With the Canadian Mint abandoning the mighty penny and Amazon creating its own digital currency system called Amazon Coins (to be used to purchase apps in its Kindle Fire Tablet), where is cash heading?
In May, Amazon Coins will flood the market with “tens of millions of dollars” of virtual coins. The Canadian mint will remove the equivalent in copper. This value transfer from cash coins to promotional coins is not connected but illustrative of the value of currency to drive engagement and what is often referred to as “big data.”
The penny and the dollar have not lost their value in our digital economy (*) but the ability for the data behind our purchase behavior may yield more value.
How we buy has changed so profoundly over the past few decades. Money and path to purchase has become more fluid. Days waiting for cash to clear is now instantaneous. Digital credentials such as Paypal and Paypass allow for seamless payments inconceivable few years ago.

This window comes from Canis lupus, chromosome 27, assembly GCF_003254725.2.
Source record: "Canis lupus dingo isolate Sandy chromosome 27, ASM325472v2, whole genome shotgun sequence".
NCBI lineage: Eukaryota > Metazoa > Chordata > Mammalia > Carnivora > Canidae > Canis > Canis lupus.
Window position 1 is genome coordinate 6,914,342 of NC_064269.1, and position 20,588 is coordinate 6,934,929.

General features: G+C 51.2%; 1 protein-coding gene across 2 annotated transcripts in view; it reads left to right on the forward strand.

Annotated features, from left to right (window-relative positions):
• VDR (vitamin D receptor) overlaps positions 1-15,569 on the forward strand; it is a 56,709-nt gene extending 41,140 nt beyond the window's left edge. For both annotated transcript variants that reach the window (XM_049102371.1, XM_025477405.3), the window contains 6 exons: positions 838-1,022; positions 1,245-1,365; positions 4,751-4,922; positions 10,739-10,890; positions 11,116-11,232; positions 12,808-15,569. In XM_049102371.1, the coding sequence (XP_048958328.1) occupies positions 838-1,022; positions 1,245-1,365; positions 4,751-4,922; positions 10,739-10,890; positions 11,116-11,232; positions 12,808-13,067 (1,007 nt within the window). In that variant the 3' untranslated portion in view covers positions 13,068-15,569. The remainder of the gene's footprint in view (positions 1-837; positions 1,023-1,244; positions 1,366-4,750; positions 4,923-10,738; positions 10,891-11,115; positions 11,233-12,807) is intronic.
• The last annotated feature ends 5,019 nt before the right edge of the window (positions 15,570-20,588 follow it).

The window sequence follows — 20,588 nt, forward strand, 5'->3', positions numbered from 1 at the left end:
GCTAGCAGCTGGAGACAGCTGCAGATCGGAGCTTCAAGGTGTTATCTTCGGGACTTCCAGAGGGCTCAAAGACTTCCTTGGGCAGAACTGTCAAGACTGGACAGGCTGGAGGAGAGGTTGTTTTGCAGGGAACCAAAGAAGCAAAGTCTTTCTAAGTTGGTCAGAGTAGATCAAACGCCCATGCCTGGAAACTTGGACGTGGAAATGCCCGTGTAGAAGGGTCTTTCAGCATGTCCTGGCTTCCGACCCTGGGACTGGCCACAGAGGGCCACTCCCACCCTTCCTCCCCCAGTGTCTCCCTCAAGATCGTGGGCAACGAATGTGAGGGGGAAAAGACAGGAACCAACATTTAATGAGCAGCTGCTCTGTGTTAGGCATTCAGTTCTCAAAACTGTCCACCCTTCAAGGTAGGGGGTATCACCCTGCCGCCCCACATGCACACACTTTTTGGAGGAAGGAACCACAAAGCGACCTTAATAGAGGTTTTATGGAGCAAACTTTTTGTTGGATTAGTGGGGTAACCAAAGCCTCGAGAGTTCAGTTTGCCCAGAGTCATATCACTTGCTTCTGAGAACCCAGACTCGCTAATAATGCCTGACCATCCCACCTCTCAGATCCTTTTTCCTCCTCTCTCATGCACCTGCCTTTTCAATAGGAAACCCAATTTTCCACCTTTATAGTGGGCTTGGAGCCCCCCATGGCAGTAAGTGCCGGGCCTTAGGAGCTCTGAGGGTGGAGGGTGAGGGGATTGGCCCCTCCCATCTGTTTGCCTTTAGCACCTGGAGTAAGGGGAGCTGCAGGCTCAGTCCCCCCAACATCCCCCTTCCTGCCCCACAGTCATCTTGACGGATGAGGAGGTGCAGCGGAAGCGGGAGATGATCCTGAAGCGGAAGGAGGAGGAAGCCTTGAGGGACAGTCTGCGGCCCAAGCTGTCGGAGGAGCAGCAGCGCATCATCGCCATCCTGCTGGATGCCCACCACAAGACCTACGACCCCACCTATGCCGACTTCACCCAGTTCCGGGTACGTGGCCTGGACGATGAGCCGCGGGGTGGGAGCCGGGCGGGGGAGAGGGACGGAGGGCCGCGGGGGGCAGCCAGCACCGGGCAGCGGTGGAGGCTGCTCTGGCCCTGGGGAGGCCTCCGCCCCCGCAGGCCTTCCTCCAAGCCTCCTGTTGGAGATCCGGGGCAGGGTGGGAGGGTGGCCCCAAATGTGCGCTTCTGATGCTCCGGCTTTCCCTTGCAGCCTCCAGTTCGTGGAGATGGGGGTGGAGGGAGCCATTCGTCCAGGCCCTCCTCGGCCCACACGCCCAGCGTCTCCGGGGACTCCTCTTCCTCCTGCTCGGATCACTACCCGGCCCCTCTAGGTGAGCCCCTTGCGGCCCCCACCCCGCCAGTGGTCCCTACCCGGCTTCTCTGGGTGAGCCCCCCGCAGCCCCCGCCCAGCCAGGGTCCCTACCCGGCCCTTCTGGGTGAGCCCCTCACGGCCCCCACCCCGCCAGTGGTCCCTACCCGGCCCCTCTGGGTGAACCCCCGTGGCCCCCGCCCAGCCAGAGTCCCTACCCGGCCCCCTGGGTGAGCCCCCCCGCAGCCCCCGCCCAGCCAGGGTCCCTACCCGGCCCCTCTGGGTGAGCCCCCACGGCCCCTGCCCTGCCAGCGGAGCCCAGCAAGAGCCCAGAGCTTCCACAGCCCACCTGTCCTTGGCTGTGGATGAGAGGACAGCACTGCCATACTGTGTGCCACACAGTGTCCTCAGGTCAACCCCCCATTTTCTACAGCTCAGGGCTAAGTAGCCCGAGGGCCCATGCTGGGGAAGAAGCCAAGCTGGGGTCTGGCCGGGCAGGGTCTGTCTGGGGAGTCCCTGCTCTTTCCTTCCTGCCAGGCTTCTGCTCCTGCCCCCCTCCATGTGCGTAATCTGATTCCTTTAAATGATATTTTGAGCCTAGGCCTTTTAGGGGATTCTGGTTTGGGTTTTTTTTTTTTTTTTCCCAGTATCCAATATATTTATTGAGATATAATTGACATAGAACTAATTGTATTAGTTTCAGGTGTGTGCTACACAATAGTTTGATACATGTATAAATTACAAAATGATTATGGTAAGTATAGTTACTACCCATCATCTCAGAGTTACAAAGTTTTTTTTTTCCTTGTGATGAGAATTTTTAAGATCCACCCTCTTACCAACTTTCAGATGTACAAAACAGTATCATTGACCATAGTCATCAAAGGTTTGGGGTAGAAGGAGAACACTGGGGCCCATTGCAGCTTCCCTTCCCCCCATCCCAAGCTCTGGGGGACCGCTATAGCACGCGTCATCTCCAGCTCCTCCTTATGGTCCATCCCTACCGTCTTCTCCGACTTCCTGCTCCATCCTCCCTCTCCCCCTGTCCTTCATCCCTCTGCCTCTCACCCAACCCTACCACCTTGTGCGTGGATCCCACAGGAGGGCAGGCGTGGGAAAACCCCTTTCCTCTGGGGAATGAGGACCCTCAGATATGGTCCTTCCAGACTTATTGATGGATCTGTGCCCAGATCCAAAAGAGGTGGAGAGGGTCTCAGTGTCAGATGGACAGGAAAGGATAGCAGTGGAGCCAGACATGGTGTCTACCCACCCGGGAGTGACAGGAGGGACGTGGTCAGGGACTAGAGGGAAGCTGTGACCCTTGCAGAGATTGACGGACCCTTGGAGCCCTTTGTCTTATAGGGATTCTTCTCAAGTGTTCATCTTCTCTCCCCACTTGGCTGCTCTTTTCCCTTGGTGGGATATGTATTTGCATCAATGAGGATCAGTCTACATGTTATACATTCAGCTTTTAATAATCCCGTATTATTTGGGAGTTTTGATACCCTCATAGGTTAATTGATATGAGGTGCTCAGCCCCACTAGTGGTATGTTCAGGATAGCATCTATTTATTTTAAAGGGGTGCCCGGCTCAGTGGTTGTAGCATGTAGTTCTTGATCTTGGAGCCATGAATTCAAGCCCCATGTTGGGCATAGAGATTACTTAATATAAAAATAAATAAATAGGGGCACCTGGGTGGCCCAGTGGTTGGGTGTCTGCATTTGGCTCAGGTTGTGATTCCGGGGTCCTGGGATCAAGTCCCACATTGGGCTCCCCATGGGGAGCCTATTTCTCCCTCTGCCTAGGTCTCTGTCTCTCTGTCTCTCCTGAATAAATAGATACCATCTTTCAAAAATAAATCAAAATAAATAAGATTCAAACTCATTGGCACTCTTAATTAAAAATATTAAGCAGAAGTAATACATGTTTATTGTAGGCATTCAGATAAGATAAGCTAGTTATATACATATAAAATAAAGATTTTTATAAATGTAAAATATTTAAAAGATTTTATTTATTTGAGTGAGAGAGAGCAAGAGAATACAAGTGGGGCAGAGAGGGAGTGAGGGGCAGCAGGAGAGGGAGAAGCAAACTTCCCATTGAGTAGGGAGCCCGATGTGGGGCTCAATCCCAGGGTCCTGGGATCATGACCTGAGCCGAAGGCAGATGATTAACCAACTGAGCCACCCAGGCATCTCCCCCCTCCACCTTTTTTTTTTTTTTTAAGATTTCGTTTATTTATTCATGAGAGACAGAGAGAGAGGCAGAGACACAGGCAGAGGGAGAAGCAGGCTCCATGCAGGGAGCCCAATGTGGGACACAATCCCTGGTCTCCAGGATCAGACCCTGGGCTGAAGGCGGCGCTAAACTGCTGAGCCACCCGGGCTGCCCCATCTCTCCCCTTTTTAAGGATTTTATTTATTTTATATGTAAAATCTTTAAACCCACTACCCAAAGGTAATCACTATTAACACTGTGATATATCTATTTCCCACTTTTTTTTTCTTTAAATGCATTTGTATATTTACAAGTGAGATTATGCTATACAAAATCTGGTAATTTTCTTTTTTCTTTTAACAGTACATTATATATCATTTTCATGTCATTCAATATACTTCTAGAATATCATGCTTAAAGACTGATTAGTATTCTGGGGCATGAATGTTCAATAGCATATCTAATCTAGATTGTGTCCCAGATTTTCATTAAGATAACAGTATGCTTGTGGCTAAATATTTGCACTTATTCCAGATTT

We know that financial institutions and the new mobile wallets snub their nose at cash and hope that all transactions move through their gateway and pay a service toll. But more importantly for the Google’s and Apple’s wallets to tether a digital relationship that allows for incremental advertising and engagement opportunities.
As we move into digital wallets in the cloud and the store, look for more “Amazon” pennies from heaven. Or in this case, from the cloud.
* (Cash is a clumsy system and removing pennies can upset the countries cash register. In 1971 the penny was axed in the UK. Cash confusion and many retail that were accused of rounding up rather than down allowed price increases that pundits attributed to increased inflation in the country for a quarter of a century. By the 70s, inflation was upward of 25%.)